5 Must-Watch TED Talks From 2016 You Cannot Miss


On universal principles of courage, doubt, identity and beauty.


If you tell me you have never whiled away hours in a vortex of YouTube videos and Wikipedia pages, peppered with half-hourly visits to the fridge you’re lying. You have. We all have. It’s called procrastination and it’s a modern epidemic.

Tim Urban astutely and hilariously explains this condition, which of all us can be guilty of in one way or another. Whether it’s pulling a few last minute all nighters to write a 90 page thesis, ignoring that ever-growing folder of ‘too-hard to deal with right now’ emails or a constant hesitance to make a yearned for change in your life, it seems to be a habitual part of human nature.

But why?

Well, Tim has identified a couple of key players that battle in our brains – the rational decision maker and the instant gratification monkey. The latter loves all things easy and fun and can get a little carried away when given the steering wheel. While the former knows the difficult but important stuff needs to be taken care of. Throw in a third party – the all too familiar ‘panic monster’ – and you’re in for a real mental treat.

We’ll let Tim elaborate.


This talk may be titled ‘The Gospel of Doubt’ but there is absolutely no doubt that Casey Gerald was born to be an orator. After the Harvard Business School graduate gave this momentously stirring speech at his Class Day ceremony in 2014 it found its way into newsfeeds around the world and he quickly became a much sought after keynote speaker at events such as SXSW 2016 and TED, just a few weeks before.

As a co-founder of social movement, MBAs across America, Casey and three friends took a road trip through the United States a couple of years ago, meeting hundreds of small businesses who had made purpose their bottom line. The Ivy League alumni set out to share their own learnings, skills and experience to help these businesses and businesspeople grow and prosper.

Be captivated by his reflections on faith, hope, action, capitalism, defeating the odds, the transformative power of education and the need to question everything.



In 2012 Reshma Saujani ran for congress. A decision that was ridiculed by many and celebrated by a few but ultimately ended in a devastating loss. No matter whether it was a smart or stupid move as various newspapers commented, it was an unquestionably brave one.

This experience led Reshma to examine the differences between how men and women – or rather, young girls and boys – are primed for their professional and personal lives.

From years of talking to, teaching and working alongside both sexes in her political and social work, she deduced there’s a strong tendency for women to gravitate towards careers they know they will be great at. Females are more likely to avoid risk and potential failure because they’ve often been encouraged to play it safe. She claims men’s risk-taking is usually rewarded, while women’s can be considered reckless.

In essence, Reshna believes society has been raising girls to be perfect and raising boys to be brave; and this stark difference in approach has led to a great economic deficit as women are notably underrepresented in all sorts of areas where they could be adding tremendous value and innovation.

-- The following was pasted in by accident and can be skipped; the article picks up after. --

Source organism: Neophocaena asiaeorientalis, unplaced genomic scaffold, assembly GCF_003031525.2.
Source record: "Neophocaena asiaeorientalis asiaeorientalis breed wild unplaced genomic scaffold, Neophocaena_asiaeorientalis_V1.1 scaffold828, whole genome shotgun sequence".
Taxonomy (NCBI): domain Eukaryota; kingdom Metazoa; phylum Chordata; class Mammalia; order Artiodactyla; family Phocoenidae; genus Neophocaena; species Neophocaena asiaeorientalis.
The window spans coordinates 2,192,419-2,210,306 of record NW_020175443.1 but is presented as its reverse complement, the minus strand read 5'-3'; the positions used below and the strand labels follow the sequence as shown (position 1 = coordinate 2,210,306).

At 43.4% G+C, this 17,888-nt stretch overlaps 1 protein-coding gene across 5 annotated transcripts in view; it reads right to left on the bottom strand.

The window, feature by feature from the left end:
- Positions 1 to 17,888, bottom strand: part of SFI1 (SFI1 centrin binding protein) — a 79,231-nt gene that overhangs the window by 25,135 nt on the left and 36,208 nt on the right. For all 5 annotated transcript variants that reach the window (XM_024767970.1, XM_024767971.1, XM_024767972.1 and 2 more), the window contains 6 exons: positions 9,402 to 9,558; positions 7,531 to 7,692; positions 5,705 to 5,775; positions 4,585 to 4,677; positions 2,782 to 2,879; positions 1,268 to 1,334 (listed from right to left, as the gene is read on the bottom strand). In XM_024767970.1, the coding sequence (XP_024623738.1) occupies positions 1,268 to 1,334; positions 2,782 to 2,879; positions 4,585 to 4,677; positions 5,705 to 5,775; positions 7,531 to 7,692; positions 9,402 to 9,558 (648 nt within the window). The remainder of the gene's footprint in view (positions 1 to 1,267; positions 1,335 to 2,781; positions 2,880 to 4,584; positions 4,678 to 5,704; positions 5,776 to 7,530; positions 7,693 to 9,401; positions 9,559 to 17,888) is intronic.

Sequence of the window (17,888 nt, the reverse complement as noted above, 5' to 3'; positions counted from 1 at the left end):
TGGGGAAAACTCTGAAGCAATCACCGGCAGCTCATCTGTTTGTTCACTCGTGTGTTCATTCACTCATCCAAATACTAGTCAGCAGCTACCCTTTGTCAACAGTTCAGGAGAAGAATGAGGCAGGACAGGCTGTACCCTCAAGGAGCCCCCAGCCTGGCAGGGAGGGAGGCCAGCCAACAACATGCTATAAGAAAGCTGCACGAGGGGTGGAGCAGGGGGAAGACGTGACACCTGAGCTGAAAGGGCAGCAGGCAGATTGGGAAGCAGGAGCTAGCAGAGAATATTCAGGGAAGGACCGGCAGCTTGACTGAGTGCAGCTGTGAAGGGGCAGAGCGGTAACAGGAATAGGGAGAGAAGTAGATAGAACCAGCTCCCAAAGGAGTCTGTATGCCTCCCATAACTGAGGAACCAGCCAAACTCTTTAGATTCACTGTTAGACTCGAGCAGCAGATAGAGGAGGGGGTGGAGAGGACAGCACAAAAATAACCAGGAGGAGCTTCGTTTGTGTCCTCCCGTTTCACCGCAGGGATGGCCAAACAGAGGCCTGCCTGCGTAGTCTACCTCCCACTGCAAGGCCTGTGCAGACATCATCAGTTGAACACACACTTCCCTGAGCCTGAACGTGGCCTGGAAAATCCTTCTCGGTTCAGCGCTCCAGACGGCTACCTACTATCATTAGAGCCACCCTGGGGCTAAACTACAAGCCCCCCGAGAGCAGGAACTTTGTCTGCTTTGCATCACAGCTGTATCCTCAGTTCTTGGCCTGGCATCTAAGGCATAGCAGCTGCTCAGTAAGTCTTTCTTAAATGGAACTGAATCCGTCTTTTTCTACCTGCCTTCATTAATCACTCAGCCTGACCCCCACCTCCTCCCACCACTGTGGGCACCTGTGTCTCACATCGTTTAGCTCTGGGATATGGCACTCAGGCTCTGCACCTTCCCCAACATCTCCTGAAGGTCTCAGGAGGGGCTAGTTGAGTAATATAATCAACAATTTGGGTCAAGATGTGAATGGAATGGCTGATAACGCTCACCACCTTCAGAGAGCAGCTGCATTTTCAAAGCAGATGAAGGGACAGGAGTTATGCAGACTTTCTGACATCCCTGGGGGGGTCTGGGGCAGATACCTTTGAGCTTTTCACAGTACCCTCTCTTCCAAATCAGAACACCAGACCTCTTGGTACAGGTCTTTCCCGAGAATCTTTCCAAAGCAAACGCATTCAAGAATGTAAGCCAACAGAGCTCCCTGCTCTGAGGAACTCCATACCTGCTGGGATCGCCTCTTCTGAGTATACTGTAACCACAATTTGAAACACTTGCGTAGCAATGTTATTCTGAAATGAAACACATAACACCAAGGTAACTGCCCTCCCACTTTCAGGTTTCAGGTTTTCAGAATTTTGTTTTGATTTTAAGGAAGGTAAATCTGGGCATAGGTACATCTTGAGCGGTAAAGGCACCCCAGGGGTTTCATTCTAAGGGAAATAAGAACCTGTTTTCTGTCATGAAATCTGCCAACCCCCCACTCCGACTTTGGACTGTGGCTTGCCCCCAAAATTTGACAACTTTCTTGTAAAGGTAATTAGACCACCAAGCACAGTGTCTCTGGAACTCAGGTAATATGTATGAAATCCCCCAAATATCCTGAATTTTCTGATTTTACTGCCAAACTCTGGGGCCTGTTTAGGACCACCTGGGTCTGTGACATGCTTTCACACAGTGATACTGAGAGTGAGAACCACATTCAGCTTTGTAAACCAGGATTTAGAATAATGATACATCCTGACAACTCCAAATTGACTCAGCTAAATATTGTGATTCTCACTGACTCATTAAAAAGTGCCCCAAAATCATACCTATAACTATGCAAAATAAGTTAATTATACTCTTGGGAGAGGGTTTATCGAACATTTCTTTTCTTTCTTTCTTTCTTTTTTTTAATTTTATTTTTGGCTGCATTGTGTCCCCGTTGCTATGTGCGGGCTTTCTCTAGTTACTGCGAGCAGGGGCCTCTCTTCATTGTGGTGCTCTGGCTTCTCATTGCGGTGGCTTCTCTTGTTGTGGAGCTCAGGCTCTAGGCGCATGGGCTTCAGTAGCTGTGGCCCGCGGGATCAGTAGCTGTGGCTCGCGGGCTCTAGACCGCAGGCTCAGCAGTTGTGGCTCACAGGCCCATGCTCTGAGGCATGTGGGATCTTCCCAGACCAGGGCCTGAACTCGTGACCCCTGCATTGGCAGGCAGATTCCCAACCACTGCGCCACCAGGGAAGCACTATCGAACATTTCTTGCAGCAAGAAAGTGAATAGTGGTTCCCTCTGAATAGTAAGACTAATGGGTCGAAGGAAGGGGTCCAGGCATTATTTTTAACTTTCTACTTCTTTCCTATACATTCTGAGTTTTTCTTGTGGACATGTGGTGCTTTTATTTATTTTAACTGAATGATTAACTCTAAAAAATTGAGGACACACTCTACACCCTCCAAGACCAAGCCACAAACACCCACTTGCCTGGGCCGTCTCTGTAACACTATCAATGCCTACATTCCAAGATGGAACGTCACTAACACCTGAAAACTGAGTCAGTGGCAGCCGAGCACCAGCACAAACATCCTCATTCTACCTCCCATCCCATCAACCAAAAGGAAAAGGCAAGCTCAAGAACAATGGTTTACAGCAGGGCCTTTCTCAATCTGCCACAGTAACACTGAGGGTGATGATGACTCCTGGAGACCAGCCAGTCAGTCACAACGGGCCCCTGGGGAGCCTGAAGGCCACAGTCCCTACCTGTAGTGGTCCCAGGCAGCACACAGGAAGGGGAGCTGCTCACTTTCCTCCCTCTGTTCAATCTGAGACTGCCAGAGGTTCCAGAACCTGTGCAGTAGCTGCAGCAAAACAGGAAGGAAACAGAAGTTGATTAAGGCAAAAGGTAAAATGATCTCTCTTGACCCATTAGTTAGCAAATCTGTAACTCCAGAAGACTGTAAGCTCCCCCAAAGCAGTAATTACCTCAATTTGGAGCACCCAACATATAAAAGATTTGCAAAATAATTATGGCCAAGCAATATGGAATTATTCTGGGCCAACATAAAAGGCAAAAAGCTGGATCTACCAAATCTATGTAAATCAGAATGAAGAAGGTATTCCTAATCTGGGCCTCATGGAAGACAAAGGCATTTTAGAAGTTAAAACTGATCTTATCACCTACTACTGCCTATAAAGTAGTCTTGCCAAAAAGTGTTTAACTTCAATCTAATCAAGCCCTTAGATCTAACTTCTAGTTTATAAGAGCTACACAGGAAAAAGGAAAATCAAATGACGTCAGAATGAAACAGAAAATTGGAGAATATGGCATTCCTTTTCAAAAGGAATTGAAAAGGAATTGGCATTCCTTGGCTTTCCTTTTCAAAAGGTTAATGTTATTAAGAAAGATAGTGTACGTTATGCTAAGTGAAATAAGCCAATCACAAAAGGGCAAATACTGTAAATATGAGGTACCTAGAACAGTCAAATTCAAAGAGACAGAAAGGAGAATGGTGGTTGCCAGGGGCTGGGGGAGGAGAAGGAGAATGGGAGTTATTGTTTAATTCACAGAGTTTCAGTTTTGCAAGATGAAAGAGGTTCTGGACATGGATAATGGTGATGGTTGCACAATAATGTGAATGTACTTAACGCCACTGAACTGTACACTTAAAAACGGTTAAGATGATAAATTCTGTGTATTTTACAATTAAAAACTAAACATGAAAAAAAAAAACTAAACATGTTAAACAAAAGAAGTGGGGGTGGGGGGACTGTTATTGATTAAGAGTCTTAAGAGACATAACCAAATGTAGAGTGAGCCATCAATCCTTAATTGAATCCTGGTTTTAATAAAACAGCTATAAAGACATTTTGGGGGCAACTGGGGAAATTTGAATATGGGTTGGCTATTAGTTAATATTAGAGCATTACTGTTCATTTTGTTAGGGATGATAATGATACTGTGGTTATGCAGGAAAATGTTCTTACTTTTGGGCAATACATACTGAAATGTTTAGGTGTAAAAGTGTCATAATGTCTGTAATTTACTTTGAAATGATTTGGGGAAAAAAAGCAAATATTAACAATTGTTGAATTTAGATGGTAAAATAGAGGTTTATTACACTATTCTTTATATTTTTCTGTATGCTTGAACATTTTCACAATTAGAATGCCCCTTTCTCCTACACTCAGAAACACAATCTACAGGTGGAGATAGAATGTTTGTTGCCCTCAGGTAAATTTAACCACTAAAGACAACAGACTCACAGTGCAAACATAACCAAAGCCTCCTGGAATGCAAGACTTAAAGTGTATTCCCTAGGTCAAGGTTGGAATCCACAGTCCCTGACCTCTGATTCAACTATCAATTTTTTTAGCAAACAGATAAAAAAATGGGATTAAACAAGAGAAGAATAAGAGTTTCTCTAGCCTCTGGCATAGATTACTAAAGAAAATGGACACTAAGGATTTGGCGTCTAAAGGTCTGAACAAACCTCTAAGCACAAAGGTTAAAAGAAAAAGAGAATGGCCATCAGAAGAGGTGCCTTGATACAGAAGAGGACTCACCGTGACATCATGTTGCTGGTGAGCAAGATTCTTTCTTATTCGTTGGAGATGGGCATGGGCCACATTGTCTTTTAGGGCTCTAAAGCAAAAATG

In direct response to this void, particularly in tech, she founded Girls who Code, a national non-profit working to close the gender gap in the digital sector. 20 girls were enrolled in the program when it began four years ago and now the 2016 class is comprised of 40,000 girls in all 50 states.



Lidia touches upon an identity some people may never experience, while some others know all too well, the notion of being a ‘misfit’. A word she says couldn’t be more literal in its meaning – to miss fitting in.

She recounts her own journey as a so-called chronic misfit – two failed marriages, two college drop-outs, two ‘staycations’ in jail, a period of homelessness and an infant bereavement that sat at the heart of her pain.

In her eyes, Lidia failed at fitting into every category – as a daughter, a wife, a scholar – instead, subscribed to a life of self-sabotage and the constant feeling of being an imposter, especially as a talented writer.

Thankfully, she found a way out of her debilitating sense of shame and shared this moving talk on worthiness and belonging.


Angelica Dass grew up in a household where her father had an intensely dark chocolate tone, her grandpa was porcelain, her grandma a vanilla and strawberry yogurt shade, her mother was cinnamon (the daughter of hazelnut coloured woman and coffee with a dash of milk coloured man), while one aunt’s skin colour resembled toasted peanuts and the other, a pancake.

Needless to say, none of these varying appearances made an ounce of difference – they were simply family.

But in the outside world in which Angelica lived, colour was still of strange importance and shaped every perception, presumption and discrimination.

Frequently mistaken to be a maid, a prostitute or a social outsider, she made it her mission to debunk racial conceptions, combining her love of art, photography and humanity with her personal experiences to create a project called Humane, which matches people’s skin tones to pantone colours in a collection of powerful portraits.